John R. Stumme and Robert W. Tuttle
Wherever the church of Jesus Christ exists, it stands in some relation to civil community and its governing institutions. For its own integrity as well as for the well-being and instruction of the faithful, the community that confesses and proclaims “Jesus is Lord” must define its relation with civil governance. Governments, in turn, must account for the fact that at least some of their citizens belong to a community that relies on an authority that transcends that of civil authority. Readers of a book on “church and state” know they are being invited to take part in an inescapable and enduring conversation.
History reveals various patterns of relationships: church withdrawal from public affairs, church support for government, church opposition to government, church control of government, government persecution of the church, government support of the church, government discrimination toward the church, government control of the church, as well as friendly and hostile divisions of spheres and responsibilities between these two actors. Be it through cooperation, conflict, compromise, coercion, or collision, both church and government have to come to terms with the other in practice and in theory. The many variables that shape these patterns in particular contexts—the society's religious composition and history; the church's theology, size, and organization; and the form of government and its political philosophy—are a reminder that church and state relations have been and continue to be complex and dynamic.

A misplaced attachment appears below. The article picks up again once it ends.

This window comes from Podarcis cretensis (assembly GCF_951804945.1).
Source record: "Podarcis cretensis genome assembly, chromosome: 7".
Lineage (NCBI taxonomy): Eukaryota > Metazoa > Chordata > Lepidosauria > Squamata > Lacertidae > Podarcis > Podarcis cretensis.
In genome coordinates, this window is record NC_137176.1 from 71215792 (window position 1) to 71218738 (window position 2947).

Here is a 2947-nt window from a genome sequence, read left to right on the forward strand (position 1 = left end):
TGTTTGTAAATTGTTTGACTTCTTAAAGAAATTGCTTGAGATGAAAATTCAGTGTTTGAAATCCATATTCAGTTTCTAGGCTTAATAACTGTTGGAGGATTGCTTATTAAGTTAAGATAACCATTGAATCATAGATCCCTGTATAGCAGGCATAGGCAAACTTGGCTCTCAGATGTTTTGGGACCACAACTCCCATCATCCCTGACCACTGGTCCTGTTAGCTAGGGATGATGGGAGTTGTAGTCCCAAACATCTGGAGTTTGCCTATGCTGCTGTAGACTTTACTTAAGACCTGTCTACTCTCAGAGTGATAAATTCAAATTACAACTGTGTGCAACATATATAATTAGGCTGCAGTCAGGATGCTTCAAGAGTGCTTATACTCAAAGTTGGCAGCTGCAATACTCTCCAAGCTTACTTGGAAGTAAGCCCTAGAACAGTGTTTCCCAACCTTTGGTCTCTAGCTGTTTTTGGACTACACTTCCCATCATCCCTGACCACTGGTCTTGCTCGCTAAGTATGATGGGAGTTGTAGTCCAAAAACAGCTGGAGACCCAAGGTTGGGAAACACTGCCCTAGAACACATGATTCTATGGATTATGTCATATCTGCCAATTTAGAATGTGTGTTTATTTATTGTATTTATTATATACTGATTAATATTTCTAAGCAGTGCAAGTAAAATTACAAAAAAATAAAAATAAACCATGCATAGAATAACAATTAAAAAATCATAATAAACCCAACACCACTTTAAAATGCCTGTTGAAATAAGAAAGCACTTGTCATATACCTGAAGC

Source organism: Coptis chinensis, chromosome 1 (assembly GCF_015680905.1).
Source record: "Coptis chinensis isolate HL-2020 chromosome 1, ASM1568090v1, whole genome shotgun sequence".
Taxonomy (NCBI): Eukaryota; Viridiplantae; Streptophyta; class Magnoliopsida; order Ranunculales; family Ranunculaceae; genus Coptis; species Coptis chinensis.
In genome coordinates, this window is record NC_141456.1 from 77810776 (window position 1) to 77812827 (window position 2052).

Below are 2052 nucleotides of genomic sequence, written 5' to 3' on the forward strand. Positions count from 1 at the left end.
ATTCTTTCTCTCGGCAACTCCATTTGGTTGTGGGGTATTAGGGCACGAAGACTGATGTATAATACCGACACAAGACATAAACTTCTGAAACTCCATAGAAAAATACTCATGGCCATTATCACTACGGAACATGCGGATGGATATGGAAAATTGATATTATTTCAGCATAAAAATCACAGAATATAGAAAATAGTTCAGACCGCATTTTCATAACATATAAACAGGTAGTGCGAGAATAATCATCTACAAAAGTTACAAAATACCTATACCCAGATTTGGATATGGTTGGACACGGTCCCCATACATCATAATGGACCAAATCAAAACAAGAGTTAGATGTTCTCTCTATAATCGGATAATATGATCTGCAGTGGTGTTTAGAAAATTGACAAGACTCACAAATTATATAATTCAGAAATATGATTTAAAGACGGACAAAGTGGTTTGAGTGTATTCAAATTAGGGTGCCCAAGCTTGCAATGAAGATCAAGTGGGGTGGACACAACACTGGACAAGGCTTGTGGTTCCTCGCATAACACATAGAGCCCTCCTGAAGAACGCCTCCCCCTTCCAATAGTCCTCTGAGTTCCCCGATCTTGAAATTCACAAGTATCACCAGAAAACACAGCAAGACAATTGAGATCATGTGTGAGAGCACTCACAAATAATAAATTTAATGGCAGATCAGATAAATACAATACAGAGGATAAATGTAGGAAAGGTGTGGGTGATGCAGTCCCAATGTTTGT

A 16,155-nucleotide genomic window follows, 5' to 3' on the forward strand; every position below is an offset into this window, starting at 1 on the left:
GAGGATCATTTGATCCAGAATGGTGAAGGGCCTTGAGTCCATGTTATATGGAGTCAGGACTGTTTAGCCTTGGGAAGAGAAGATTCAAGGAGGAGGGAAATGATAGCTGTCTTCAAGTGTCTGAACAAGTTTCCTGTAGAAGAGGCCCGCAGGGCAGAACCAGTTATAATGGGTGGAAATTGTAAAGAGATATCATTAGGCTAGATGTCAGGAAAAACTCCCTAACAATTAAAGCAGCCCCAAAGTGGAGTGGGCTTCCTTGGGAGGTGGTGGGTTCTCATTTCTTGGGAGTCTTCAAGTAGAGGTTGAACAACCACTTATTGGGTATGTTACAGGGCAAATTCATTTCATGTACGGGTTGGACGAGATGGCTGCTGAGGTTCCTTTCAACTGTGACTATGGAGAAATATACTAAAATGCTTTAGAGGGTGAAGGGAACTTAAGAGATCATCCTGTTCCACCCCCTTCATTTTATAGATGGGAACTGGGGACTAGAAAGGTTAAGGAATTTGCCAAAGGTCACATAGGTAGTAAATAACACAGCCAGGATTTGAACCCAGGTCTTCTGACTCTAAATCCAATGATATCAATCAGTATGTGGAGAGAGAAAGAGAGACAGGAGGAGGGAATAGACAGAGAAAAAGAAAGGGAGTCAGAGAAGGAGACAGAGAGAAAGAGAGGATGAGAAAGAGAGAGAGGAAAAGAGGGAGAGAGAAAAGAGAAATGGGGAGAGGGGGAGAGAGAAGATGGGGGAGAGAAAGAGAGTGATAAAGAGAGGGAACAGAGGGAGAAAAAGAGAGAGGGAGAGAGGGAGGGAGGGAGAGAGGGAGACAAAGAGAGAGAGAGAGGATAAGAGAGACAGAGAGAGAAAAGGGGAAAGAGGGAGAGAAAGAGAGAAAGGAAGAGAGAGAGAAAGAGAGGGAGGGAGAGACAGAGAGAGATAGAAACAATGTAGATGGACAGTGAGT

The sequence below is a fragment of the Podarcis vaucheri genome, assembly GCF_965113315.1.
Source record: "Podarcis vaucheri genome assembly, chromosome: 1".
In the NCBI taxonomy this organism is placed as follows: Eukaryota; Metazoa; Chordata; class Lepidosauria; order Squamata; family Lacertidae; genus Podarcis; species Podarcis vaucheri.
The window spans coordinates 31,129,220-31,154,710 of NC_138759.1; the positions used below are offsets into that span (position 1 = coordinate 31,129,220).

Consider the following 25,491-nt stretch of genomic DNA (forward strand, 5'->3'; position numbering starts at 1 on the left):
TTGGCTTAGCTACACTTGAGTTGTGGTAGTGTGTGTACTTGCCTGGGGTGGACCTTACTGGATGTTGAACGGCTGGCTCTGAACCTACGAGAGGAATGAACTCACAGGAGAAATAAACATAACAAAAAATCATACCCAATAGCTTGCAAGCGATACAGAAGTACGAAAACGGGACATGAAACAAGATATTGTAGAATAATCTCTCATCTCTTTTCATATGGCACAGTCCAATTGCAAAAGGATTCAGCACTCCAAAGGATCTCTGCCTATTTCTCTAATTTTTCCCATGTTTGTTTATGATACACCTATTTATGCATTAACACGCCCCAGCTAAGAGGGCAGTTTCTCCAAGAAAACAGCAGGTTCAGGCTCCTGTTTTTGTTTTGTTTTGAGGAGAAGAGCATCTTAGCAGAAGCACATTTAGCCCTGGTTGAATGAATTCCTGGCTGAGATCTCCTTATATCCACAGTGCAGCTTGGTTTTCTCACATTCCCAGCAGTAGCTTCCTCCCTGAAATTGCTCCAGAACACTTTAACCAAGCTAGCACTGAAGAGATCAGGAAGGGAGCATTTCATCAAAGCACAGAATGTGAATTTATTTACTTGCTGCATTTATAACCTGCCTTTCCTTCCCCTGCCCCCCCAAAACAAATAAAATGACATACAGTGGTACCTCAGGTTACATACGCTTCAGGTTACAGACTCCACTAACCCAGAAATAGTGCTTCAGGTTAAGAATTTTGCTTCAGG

This book has its particular setting in the Lutheran tradition in the United States at the beginning of the twenty-first century. On the one hand, then, the book arises from a Christian tradition that believes that God is at work in